Can I Still “Give My Baby up” for Adoption at 7 Months?

You may be asking, “Is it too late to ‘give my baby up’ for adoption after 7 months?” The answer is no, it is not too late.

Adoption for your 7-month-old baby is always an option. You can still make an adoption plan that best suits your needs and preferences. You can still find hopeful adoptive parents who would love nothing more than to welcome your child into their family.

“Giving up” a Baby for Adoption at 8 Months

If your baby is 8 months old, then adoption is still an option for you. But, we should mention something. From a general standpoint, the older the child is, the more difficult adoption becomes. This is because of things such as birth father rights, attachment levels and finding an adoption agency that is equipped for this type of placement.

Adoption for 10-Month-Olds [Explaining the Details]

As we mentioned above, there are more moving parts when your child is a bit older. At 10 months old, you will need to give your adoption professional some extra information so that you can move forward in your adoption journey. For the most part, here is what you will need:

  • A copy of your child’s birth certificate
  • All medical records for your child
  • Who has had custody of your child from birth to present
  • Documentation of where your child has lived from birth to present
  • And more

Adoption for an 11-Month-Old

Similar to the process for choosing adoption for a 10-month-old, adoption for an 11-month-old will require some extra forms and documentation. Aside from these materials, though, the adoption experience will be the same as it would be for any other prospective birth mother.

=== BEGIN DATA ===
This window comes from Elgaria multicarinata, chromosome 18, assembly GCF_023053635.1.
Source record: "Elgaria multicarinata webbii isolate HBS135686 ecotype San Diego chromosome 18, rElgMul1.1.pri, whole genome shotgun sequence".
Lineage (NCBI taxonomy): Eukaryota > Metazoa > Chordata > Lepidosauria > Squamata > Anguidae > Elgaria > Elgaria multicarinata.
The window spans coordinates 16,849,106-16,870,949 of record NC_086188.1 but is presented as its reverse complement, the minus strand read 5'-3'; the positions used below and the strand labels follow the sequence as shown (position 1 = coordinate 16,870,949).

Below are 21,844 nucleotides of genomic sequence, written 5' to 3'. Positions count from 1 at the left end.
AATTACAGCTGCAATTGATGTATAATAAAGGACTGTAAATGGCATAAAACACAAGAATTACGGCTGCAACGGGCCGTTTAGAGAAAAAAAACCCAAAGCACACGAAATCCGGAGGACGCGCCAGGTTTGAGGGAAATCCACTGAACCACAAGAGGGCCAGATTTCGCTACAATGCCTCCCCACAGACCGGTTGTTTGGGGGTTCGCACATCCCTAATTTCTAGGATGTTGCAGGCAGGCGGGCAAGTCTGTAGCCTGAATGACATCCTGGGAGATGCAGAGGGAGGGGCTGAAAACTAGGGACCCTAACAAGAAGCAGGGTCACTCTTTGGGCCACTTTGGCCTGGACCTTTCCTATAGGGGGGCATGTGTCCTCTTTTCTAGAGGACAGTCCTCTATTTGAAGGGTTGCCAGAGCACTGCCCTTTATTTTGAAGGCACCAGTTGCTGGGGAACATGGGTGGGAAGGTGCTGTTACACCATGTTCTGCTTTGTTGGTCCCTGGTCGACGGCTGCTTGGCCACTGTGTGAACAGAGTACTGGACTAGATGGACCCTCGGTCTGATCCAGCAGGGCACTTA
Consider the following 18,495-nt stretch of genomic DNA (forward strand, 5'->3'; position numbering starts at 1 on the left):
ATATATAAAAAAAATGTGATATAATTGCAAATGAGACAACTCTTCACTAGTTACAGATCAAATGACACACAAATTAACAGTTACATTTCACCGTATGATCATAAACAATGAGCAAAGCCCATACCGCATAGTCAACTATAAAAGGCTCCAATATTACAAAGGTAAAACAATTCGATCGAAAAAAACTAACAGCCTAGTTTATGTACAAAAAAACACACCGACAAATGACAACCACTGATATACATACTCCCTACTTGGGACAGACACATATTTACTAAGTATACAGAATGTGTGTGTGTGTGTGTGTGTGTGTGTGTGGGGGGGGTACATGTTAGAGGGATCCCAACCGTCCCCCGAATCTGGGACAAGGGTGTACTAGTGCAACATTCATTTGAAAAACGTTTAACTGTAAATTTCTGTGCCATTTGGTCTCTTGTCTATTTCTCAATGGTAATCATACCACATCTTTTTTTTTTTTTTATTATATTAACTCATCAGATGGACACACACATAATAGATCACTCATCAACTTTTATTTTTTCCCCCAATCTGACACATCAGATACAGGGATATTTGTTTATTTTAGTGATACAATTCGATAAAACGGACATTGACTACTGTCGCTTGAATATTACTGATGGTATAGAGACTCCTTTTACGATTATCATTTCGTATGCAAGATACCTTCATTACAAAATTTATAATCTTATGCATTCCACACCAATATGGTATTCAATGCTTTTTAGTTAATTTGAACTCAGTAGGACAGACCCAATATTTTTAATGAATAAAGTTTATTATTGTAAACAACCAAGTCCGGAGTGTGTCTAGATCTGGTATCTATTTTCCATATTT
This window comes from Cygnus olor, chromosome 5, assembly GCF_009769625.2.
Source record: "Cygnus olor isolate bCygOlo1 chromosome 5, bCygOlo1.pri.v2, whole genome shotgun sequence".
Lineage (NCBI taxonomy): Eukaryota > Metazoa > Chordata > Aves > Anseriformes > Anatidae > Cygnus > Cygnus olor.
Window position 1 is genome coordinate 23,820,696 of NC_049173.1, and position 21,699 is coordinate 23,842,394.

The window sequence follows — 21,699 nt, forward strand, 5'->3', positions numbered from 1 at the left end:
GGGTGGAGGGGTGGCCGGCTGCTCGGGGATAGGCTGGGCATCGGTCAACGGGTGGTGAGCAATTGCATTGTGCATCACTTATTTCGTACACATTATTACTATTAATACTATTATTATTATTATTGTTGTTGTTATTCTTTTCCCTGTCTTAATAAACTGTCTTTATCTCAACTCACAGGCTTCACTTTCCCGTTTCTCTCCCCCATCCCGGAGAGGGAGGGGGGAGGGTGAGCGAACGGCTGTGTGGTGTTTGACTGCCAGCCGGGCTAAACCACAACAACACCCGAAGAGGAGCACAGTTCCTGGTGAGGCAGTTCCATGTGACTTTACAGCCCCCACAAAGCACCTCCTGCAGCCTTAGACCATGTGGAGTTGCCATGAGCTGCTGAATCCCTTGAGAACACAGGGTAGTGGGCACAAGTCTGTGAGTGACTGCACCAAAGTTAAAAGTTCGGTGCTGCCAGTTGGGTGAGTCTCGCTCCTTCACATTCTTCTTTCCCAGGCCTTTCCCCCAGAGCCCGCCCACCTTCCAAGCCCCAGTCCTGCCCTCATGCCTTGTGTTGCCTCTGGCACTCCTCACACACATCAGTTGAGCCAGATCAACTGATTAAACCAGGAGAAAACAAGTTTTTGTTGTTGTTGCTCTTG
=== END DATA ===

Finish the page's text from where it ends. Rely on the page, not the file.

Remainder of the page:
Keep in mind that there may be a longer transition period so that your baby can develop a bond with the adoptive parents before placement.

Is It Possible to “Give Your Kid up” for Adoption After They’re a Year Old?

If you are wondering, “Can you ‘give a baby up’ for adoption after they’re a year old,” then that answer depends on your situation. Many private adoption agencies primarily work with infants under the age of 1, but they can sometimes help with placements of kids up to preschool age (around 3 or 4) on a case-by-case basis.

Also, if you are wondering, “Can you put a baby up for adoption at the age of 5 or older,” then you may not have as many options. Most foster care systems don’t have the resources to accept voluntary placements of older kids. But, there are parenting support groups and resources available to you:

To get more adoption information now, contact us online. We would be happy to connect you with a helpful adoption agency.

About the Author

Lindsay Arielle has been a proud birth mother since placing her son for adoption in 2011. Her post-placement agreement has always been an open adoption. She loves the time she gets to spend with her son and his parents during visits. Lindsay truly believes that for herself and her family, adoption has been a blessing, and she enjoys writing about spiritual healing for birth mothers.